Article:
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Geordie's Tryst eBook

This eBook from the Gutenberg Project consists of approximately 76 pages of information about Geordie's Tryst.
the blood of the Lamb.  Therefore are they before the throne of God, and serve him day and night in his temple:  and he that sitteth on the throne shall dwell among them.  They shall hunger no more, neither thirst any more; neither shall the sun light on them, nor any heat.  For the Lamb which is in the midst of the throne shall feed them, and shall lead them unto living fountains of waters:  and God shall wipe away all tears from their eyes.”  They stood quite still for a few moments after Grace had finished reading, each thinking some new thoughts.

In the mind of little Jean, to be sure, there certainly prevailed some confusion of ideas between the happy land of which she had been hearing, and the beautiful garden in which she stood.  Indeed, to the end of her life, the yellow glitter of the sun on the Kirklands greenhouses brought to her mind the description of that “city of pure gold, as it were transparent glass;” and the tall tropical plants which were ranged round the shining floor were to her the embodiments of the trees whose leaves were for the “healing of the nations.”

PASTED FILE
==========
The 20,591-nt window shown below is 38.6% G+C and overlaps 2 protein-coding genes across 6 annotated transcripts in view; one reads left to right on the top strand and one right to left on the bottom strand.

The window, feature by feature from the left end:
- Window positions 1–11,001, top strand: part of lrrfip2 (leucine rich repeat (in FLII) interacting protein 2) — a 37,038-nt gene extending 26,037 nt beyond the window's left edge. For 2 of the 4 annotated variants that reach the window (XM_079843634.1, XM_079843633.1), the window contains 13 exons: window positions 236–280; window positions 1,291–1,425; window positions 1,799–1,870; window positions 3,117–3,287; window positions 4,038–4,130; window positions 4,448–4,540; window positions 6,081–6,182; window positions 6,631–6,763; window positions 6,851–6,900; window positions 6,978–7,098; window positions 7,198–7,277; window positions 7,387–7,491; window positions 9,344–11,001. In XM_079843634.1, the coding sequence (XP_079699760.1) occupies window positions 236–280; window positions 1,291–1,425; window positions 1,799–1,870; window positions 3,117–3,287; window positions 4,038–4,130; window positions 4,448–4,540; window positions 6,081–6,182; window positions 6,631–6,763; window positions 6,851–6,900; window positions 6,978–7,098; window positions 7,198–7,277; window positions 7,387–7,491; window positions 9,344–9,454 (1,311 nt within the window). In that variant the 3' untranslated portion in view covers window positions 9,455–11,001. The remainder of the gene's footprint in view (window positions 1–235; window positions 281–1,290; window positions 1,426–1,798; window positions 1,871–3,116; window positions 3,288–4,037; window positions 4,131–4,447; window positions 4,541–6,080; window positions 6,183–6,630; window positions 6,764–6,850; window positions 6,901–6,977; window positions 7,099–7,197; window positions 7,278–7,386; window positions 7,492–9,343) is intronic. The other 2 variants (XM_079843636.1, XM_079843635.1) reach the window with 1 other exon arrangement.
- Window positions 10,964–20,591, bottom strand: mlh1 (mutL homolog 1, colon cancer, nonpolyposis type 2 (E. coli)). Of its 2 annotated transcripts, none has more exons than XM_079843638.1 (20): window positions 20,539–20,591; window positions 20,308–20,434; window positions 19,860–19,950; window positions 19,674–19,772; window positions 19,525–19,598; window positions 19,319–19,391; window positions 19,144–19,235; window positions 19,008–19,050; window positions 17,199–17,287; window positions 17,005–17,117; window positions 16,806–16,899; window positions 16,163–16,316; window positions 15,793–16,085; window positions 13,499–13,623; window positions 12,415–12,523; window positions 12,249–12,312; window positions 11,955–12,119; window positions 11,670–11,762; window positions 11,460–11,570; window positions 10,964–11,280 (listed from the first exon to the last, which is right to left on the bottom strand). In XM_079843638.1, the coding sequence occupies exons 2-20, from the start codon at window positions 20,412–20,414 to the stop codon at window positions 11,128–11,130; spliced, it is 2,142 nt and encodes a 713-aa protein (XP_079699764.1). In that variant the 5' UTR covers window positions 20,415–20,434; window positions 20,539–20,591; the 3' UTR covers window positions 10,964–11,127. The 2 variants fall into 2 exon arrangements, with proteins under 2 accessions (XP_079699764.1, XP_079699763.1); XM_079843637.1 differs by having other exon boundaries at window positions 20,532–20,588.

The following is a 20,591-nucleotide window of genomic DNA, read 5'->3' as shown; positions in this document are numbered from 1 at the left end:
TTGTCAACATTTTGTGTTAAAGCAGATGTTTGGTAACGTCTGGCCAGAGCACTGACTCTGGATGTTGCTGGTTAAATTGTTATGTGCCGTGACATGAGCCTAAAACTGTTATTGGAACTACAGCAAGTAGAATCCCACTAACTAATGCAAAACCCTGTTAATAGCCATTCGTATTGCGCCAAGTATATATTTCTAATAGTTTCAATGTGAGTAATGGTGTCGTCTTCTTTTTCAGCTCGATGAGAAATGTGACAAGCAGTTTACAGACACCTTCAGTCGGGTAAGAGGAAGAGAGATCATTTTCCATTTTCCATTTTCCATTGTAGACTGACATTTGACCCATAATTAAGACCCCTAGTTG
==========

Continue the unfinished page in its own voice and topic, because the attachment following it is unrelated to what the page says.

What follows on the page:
But Geordie’s thoughts were most about that Shepherd Saviour who seemed to be able to lead his flock away from bleak, scorching places to such a blessed land as these words told of.

In spite of old Adam’s approaching shadow on the gravel walk, Grace plucked a few of the rare, beautiful roses and gave them to little Jean, whose small fat hands were eagerly stretched out to receive the prize.  They spent the remainder of their flourishing existence in a broken yellow jug on the window-sill of Granny Baxter’s cottage, and were a joy to Jean for many days.  And when it was the fate of their companions still left in their stately glass home to be gathered into Adam’s barrow when their charms had past, and ignominiously flung away, Jean’s roses had a more honourable future.  After they had done their duty faithfully on the window-sill, the dead leaves were tenderly gathered and scattered in the drawers allotted to Jean in the ancient chest, where they made a sweet scent in their embalmment for many a day.

The little party arrived at last at the farther end of the garden, where there was a door in the high, red wall opening on a path which led to the turnpike-road.  Grace turned the rusty key, and the children saw the familiar face of their native valley again.  Giving a lingering backward glance into the pleasant garden which they had just left, they trotted away towards the dusty high-road, while Grace stood watching them till they were out of sight.

CHAPTER IV.

ELSIE GRAY

“I’ll tell you what it is, Grace; that scholar of yours is far too fine a fellow to be left to tie companionship of old Gowrie’s cattle any longer.”

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